Interview with "First Book Interviews"

Thanks to Keith Montesano for interviewing me for the First Book Interviews series online and for giving me the chance to discuss the process of assembling and submitting the manuscript for my first book, Praise Nothing.

The interview series, originally started by Kate Greenstreet in 2008, was a critical research database for me as I determined where (and how) to send out my manuscript for the first time a few years back. First Book Interviews was also a source of encouragement and hope during a emotionally-draining process of significant financial expenditures, publication and prize near misses, and, of course, rejection letters.

Reading these interviews, I knew that if I just kept the faith and persisted, the manuscript would find the right home. And I'm blessed to say that the poems certainly did fine the right home in the University of Arkansas Press, a place I could only have dreamed of when I started out.

Some of my favorite interviews: James Allen Hall, Dan Albergotti, Sandy Longhorn, Michelle Bitting, and Bobby C. Rogers.

Here's an excerpt from my interview:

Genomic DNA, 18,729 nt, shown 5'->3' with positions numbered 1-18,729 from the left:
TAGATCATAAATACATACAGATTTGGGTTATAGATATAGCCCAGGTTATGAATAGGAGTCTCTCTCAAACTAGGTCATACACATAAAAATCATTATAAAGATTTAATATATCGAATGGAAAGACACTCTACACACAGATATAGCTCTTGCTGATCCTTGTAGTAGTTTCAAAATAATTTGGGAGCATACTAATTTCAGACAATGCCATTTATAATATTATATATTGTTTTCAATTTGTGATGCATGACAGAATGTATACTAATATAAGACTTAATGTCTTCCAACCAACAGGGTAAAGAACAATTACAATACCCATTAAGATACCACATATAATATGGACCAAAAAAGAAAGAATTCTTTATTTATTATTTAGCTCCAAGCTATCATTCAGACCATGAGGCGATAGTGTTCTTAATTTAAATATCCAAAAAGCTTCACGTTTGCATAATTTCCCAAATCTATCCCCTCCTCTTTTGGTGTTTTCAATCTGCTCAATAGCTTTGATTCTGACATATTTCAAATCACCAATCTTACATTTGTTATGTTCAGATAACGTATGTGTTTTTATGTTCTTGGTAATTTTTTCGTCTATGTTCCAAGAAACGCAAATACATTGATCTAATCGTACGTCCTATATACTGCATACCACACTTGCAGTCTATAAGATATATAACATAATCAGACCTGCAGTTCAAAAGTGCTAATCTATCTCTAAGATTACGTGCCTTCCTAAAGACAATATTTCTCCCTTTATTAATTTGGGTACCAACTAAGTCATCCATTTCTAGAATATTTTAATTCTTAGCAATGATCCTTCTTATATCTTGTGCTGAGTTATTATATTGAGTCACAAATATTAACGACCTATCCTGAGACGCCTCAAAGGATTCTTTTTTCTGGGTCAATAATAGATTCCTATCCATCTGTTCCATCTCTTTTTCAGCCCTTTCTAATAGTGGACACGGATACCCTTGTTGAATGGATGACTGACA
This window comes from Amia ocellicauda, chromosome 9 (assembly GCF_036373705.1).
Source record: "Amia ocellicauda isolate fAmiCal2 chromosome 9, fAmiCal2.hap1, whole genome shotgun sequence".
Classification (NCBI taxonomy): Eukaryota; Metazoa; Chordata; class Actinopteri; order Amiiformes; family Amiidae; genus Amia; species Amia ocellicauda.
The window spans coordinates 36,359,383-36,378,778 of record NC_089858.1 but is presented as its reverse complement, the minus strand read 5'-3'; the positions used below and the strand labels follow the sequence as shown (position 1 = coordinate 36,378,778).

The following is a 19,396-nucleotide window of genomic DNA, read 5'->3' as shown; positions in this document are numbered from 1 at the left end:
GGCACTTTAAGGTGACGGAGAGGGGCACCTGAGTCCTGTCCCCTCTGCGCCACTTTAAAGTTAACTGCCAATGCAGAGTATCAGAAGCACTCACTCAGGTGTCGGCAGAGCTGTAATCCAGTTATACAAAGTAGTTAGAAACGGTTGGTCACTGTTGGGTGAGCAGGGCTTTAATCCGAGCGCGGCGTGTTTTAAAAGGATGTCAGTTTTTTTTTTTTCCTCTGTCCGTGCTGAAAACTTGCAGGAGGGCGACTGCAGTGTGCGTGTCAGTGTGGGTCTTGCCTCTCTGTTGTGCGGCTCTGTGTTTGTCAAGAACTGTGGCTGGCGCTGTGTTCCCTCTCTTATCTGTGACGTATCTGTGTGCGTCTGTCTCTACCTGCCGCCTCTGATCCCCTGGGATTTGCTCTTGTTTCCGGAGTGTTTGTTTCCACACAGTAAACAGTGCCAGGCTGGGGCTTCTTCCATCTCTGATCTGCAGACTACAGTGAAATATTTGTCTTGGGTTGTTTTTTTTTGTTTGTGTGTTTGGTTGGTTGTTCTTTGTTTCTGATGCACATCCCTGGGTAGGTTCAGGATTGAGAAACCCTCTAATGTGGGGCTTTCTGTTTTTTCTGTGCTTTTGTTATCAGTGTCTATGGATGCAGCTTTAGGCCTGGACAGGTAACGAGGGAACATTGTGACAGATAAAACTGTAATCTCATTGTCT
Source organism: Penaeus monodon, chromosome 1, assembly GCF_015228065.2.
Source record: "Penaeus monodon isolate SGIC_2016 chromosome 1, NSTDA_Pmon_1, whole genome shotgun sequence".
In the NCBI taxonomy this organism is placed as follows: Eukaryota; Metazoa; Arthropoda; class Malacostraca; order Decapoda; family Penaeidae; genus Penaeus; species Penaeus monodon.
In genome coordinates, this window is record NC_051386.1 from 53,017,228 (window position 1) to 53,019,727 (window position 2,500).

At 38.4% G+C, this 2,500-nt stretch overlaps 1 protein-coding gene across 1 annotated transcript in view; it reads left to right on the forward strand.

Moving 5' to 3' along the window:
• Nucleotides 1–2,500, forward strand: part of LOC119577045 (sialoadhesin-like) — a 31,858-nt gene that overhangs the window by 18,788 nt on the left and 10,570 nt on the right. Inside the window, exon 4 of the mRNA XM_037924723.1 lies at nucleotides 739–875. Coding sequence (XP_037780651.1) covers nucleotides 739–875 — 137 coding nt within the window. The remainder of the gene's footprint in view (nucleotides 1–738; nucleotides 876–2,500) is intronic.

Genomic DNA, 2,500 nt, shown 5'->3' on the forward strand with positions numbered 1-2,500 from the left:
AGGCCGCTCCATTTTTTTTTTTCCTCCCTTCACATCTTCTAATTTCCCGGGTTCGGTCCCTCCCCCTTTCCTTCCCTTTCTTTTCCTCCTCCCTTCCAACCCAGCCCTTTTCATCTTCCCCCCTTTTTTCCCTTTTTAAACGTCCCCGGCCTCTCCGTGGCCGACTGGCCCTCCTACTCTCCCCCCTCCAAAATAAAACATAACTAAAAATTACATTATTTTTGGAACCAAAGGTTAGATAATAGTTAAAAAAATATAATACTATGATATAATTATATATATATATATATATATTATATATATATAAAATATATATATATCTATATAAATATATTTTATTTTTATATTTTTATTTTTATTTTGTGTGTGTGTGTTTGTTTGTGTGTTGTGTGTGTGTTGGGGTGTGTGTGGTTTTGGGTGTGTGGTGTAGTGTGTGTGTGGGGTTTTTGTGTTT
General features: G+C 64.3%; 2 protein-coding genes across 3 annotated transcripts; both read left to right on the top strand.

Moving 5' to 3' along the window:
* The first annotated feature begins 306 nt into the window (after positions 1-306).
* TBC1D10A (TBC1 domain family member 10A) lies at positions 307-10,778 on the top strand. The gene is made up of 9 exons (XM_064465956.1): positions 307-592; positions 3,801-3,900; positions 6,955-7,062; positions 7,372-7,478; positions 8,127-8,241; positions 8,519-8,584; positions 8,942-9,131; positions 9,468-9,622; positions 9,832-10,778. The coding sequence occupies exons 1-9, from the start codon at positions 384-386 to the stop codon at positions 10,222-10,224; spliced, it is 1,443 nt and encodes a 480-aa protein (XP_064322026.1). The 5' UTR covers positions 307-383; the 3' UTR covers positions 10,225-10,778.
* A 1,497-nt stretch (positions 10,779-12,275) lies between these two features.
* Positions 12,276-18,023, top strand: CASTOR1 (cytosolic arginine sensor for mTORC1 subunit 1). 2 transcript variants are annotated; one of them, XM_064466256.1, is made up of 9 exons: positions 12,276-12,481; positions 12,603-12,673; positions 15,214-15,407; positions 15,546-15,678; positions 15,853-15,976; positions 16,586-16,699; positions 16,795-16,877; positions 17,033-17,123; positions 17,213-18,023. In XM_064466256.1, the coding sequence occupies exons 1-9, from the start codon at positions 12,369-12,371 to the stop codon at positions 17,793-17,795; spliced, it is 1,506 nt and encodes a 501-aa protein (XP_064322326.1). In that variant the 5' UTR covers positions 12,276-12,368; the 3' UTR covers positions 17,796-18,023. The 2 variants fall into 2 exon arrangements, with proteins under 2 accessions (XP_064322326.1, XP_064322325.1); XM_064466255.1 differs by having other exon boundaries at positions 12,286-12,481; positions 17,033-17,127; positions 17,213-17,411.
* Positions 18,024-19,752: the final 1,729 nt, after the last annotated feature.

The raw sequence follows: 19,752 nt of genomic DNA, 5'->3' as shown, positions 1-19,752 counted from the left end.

What was the process like assembling the book? How many different versions did it go through as you were sending it out? 
Wash, rinse, repeat
I finally arrived at the closest approximation to the book’s current form when I had the chance to leave Tennessee and return to Lawrence, Kansas, for a period of concentrated work on the manuscript during the summer of 2010. Before moving to Knoxville, I lived and worked in Kansas for a few years and I yearned to get back to the Sunflower State.
For two weeks: just me, the stack of poems, a tiny loaner cottage, and the Kansas summer heat. Getting to the final order took a process of spreading all the poems out on the living room’s dusty hardwood floor, assembling a draft, and then reading and rereading. Wash, rinse, repeat. And repeat and repeat. 
In many ways, the assemblage process was similar to my poem revision process: making pass after pass over the draft, tinkering with the count and measure, culling superfluous lines, improvising and moving the puzzle pieces around until I finally recognize the picture. I was also fortunate to have a few poets read the manuscript and offer their affirmations that I was heading in the right direction.